With Gov. Jay Inslee’s signature last week, a plan to permanently conserve recreation lands in the state forest on Blanchard Mountain is one step closer to being realized.
The plan is to transfer the trust fund status of forests on Blanchard to forests in other areas of Skagit County. This would ensure the local beneficiaries of those Blanchard trust lands don’t lose timber revenue.
Trust lands managed by Natural Resources on Blanchard Mountain benefit local taxing districts, including the Burlington-Edison School District, Skagit County Emergency Medical Services and cemetery districts.
Skagit County officials, although in support of preserving what’s called the recreational core of Blanchard Mountain, raised concerns several years ago about ensuring those taxing districts don’t lose timber revenue that supports their public services in the process of preserving the land.
The effort to protect the Blanchard core — an area that includes the Samish Overlook, Oyster Dome trail and backcountry camping areas at Lily and Lizard lakes — has been underway for more than a decade.
Stakeholders in 2007 agreed to a Blanchard Forest Strategy in which Natural Resources would purchase forest lands elsewhere to make up for timber revenue lost through conservation, but limited state funding to purchase replacement lands delayed the process.
The Legislature provided $10 million in the 2018 capital budget to complete a land transfer to conserve the Blanchard core, but it was unable to complete the transfer that year due to its inability to ensure local taxing districts would not lose revenue.
Unlike trust land transfers Natural Resources has completed in the past to swap lands in the Common School Trust program that benefits public schools, replacing general state trust lands is uncharted territory.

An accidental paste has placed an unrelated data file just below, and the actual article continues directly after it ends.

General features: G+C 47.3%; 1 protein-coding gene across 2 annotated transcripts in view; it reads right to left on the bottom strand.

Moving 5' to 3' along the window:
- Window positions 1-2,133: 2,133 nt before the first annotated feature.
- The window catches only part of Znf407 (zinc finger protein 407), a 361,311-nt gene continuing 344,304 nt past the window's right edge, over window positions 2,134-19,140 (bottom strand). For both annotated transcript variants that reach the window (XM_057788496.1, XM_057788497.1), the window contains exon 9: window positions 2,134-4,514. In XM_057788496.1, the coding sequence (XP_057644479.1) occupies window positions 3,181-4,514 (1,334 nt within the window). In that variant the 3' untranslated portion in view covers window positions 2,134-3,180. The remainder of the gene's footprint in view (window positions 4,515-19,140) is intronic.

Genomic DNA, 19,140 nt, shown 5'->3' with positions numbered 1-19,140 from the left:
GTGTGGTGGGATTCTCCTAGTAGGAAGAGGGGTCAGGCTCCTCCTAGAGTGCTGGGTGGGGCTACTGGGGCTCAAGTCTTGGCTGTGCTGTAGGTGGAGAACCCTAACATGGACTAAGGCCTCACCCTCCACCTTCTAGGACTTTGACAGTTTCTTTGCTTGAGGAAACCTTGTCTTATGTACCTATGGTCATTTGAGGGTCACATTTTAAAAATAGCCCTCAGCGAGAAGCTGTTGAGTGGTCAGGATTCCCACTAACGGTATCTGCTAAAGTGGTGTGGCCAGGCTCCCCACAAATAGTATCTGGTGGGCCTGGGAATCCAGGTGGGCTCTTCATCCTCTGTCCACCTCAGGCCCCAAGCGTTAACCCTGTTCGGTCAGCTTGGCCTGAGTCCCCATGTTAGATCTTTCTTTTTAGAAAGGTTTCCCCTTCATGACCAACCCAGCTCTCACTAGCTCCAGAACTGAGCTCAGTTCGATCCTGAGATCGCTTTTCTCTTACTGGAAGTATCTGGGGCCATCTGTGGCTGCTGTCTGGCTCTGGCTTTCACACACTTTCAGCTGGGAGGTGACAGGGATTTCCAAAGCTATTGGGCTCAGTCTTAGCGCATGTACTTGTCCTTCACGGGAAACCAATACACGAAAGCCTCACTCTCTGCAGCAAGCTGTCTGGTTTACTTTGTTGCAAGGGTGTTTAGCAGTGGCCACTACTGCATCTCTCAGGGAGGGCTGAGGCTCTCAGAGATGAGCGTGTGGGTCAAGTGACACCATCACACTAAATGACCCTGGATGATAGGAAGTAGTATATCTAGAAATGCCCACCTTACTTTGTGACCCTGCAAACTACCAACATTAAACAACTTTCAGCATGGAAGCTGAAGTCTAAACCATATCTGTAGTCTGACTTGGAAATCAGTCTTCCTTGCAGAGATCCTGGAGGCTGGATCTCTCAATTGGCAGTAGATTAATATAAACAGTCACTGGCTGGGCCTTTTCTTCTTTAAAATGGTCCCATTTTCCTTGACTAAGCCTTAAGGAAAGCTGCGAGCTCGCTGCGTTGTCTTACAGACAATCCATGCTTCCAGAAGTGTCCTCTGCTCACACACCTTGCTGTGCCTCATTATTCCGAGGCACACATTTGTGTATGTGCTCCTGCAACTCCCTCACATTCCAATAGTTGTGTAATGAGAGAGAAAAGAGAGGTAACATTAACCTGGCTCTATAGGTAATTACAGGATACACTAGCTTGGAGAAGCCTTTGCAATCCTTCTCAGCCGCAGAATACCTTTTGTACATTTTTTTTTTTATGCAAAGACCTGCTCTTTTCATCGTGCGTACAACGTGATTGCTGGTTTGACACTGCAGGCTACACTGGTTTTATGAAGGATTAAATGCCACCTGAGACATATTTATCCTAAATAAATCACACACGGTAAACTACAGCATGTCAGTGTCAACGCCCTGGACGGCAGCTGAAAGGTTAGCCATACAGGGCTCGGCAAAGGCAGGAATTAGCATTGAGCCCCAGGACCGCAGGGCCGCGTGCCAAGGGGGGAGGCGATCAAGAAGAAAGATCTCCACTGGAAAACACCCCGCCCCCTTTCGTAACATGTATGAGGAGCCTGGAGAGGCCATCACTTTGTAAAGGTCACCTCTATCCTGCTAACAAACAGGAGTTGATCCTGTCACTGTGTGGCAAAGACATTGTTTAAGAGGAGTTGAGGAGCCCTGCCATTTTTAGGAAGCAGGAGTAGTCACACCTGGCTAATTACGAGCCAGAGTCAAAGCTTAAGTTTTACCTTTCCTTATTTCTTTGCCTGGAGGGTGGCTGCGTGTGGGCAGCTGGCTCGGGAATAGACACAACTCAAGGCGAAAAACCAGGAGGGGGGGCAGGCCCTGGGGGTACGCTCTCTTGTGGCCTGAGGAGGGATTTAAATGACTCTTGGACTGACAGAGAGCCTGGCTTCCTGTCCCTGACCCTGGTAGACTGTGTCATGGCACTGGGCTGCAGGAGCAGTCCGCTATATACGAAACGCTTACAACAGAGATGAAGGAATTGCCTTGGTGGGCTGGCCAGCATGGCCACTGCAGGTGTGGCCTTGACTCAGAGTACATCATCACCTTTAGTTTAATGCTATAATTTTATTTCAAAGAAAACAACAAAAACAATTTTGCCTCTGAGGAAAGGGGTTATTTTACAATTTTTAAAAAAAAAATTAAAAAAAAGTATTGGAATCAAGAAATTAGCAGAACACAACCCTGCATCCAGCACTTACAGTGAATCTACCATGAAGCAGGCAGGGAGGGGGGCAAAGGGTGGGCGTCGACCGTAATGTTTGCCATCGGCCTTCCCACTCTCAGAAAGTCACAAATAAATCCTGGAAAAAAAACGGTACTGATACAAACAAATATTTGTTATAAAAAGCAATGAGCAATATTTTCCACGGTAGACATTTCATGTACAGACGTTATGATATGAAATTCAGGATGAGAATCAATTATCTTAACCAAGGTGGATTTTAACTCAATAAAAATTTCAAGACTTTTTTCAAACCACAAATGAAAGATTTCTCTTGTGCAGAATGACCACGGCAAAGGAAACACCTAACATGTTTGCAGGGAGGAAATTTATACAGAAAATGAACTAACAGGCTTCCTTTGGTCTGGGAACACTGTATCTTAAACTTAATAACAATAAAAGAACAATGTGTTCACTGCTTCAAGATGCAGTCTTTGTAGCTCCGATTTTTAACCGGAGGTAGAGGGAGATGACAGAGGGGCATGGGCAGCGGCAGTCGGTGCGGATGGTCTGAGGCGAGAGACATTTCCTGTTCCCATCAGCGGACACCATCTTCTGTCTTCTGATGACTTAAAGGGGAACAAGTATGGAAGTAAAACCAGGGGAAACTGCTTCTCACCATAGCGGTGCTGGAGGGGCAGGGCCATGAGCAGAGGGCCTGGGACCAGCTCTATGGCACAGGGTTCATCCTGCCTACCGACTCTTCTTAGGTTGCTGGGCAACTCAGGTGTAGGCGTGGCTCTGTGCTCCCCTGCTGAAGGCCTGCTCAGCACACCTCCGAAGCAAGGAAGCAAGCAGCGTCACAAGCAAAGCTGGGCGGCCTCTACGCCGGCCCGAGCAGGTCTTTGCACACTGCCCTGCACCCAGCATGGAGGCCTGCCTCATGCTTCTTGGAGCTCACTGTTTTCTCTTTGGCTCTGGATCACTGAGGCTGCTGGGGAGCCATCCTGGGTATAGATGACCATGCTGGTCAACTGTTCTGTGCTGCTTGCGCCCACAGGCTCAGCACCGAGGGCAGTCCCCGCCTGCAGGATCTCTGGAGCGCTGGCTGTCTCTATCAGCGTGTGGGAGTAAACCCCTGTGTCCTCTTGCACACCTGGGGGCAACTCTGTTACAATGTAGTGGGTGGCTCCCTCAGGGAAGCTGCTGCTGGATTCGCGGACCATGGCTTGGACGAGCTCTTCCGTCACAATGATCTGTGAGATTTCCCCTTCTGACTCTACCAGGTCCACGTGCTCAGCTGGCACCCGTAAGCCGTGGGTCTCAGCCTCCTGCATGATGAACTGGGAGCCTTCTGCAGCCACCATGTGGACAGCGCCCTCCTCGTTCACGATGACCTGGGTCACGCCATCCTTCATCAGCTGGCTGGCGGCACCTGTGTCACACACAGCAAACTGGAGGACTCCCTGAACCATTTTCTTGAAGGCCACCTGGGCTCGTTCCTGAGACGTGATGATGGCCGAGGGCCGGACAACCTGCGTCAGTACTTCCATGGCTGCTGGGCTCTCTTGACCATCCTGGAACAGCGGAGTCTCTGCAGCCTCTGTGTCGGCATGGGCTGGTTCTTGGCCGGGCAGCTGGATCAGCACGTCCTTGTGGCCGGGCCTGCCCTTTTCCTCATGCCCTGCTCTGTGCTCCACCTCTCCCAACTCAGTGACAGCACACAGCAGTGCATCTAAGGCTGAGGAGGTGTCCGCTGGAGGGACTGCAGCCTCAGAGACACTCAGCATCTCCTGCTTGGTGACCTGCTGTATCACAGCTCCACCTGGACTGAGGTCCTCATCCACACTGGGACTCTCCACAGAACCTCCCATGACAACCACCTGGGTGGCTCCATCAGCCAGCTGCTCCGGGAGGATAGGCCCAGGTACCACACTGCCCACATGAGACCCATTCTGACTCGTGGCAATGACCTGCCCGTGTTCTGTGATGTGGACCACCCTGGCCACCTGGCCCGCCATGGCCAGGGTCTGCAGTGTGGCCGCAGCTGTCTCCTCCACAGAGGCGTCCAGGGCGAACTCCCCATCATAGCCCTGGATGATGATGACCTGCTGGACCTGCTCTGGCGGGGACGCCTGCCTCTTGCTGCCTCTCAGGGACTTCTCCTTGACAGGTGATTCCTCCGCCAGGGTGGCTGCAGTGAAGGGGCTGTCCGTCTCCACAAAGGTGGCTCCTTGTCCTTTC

The move, conceptualized by Rep. Jeff Morris, D-Mount Vernon, and former Rep. Kristine Lytton, D-Anacortes, required the state’s adoption of new rules to allow counties to determine which local taxing districts to give trust land timber revenue in the event of a land transfer or exchange.
Those rules were included in the bill Inslee recently signed into law.
“The bill allows counties to distribute funds derived from state forest lands acquired by exchange within the same county,” Natural Resources spokesman Kenny Ocker said.
The bill had the support of Rep. Debra Lekanoff, D-Samish Island, and Sens. Keith Wagoner, R-Sedro-Woolley, and Liz Lovelett, D-Anacortes.
“The bill is the final action the state needs to take to ensure the land transfer occurs as planned to complete the important, collaborative work that has occurred in the past decade with our trust beneficiaries, the timber industry, and other stakeholders,” Ocker said. “This bill gives Skagit County the flexibility it needs to distribute trust land revenue.”
The Legislature passed the bill in mid-April.
“With this bill, we are now able to protect the iconic Blanchard Mountain for generations to come,” state Commissioner of Public Lands Hilary Franz, who oversees Natural Resources, said in a prepared statement.
The bill gives those involved through June 30, 2020, to complete the transfers needed to preserve the Blanchard core.
Meanwhile, the Board of Natural Resources approved May 7 the $496,000 purchase of a 90-acre property on the eastern edge of Blanchard. That land will be put into the state’s land bank to generate timber revenue for trust beneficiaries in the future.
The property is along Barrel Springs Road and has a network of logging roads that will improve Natural Resource’s access to the rest of the state forestland on Blanchard, Ocker said. It will also allow for development of more recreation in that area.
It brings the expansion of state forest land around Blanchard Mountain in recent years to about 370 acres.